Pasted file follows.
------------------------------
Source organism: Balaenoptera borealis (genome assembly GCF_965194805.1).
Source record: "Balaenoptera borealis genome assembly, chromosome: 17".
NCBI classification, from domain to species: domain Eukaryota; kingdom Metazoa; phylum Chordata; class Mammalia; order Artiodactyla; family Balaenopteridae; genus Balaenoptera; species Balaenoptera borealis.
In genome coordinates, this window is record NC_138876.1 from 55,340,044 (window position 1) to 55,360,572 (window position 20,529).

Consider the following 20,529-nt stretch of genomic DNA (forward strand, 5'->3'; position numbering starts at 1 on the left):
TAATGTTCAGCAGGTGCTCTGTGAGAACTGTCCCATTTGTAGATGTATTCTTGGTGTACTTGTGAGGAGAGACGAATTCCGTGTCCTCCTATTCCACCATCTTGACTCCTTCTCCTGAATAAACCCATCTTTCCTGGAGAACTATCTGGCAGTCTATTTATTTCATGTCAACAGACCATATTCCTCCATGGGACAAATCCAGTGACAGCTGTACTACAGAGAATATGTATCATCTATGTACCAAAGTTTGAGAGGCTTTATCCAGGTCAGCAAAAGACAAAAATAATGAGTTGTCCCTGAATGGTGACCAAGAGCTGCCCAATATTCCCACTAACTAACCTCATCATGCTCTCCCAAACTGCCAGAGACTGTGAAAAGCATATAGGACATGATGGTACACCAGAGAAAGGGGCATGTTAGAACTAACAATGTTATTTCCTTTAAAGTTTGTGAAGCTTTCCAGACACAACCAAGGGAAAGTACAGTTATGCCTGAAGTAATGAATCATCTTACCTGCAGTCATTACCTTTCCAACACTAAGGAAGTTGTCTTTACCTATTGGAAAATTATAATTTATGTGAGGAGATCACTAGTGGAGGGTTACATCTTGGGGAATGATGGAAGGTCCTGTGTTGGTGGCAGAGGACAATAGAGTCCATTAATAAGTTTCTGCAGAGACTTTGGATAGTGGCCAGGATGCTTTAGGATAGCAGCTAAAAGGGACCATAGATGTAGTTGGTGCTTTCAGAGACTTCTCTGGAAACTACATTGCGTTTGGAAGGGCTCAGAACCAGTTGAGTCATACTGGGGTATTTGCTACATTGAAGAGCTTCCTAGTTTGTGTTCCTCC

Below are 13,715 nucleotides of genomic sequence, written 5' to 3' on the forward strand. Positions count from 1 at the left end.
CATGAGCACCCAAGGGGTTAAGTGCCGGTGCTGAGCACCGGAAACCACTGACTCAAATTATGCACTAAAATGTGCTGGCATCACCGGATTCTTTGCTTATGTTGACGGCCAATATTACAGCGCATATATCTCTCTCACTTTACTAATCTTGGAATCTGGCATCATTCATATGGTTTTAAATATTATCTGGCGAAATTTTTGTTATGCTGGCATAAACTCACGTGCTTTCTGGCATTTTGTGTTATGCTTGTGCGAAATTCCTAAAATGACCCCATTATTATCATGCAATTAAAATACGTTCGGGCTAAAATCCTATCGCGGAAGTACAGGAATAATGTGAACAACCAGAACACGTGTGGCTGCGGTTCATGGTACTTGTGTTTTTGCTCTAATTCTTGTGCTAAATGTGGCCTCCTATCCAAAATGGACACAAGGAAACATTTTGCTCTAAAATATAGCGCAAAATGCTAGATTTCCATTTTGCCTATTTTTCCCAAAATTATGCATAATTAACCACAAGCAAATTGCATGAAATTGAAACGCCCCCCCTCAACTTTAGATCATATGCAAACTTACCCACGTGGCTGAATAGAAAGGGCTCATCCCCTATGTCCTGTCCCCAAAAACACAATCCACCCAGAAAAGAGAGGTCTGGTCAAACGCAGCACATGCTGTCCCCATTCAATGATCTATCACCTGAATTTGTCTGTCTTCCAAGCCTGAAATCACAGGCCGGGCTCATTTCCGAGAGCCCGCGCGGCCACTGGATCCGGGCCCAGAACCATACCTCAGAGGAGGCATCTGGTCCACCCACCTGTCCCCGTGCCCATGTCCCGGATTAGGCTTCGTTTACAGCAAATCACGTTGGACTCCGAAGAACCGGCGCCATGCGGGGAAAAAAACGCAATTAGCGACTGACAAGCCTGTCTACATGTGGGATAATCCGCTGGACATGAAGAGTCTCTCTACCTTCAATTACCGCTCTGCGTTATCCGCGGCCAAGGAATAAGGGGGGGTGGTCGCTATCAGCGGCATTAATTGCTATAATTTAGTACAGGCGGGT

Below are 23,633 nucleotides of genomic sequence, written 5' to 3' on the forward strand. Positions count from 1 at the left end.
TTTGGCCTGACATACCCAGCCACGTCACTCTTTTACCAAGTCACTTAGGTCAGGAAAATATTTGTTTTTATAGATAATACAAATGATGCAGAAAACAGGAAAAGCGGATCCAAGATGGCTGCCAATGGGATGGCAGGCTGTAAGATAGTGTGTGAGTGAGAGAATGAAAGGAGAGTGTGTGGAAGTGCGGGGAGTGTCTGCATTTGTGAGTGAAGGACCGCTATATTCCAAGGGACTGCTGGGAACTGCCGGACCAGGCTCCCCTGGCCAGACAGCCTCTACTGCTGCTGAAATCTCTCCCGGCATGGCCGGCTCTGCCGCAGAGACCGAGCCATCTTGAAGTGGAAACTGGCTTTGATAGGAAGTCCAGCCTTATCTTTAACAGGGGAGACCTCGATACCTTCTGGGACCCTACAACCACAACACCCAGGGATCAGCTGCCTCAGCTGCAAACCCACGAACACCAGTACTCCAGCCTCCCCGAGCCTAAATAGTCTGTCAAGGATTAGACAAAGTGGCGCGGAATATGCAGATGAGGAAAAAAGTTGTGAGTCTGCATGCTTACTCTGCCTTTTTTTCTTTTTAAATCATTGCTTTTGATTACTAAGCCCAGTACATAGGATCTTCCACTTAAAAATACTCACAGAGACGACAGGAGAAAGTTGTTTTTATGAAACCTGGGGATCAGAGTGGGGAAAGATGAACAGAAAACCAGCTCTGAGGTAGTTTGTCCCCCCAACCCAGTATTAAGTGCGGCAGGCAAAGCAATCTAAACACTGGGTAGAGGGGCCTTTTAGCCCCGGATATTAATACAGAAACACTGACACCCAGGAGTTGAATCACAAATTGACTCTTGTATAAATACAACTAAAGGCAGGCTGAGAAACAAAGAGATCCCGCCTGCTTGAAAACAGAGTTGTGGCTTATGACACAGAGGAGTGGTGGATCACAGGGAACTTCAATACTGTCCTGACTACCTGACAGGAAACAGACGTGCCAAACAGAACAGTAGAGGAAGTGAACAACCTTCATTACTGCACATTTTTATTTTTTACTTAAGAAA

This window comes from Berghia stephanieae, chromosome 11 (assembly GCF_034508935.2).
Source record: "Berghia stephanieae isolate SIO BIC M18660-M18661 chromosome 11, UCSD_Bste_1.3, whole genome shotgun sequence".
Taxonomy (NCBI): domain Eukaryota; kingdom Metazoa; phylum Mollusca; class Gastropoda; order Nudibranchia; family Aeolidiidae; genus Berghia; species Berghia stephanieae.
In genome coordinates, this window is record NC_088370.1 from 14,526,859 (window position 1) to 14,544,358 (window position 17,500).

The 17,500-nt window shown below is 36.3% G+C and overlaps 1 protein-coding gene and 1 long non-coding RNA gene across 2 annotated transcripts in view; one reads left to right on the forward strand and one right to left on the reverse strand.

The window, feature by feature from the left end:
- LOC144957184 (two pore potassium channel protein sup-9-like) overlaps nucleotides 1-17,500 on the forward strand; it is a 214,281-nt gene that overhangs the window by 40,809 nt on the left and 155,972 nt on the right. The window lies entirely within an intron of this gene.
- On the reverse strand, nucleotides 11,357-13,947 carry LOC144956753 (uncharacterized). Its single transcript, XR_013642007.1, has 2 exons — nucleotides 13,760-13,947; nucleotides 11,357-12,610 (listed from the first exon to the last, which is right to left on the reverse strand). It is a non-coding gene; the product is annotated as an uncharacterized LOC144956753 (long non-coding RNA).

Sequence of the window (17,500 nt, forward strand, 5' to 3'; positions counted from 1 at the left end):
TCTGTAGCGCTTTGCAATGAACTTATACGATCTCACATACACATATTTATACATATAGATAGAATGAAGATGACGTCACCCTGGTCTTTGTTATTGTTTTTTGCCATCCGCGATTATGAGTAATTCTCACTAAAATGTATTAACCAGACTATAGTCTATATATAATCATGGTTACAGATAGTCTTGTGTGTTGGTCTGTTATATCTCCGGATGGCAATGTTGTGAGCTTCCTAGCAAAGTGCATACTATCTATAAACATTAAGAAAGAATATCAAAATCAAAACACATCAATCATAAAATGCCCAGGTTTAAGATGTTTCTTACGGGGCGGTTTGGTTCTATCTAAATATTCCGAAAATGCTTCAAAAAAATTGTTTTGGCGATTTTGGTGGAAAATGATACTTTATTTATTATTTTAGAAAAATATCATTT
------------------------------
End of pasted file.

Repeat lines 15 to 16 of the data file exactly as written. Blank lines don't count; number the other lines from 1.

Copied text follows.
The 17,500-nt window shown below is 36.3% G+C and overlaps 1 protein-coding gene and 1 long non-coding RNA gene across 2 annotated transcripts in view; one reads left to right on the forward strand and one right to left on the reverse strand.

The window, feature by feature from the left end: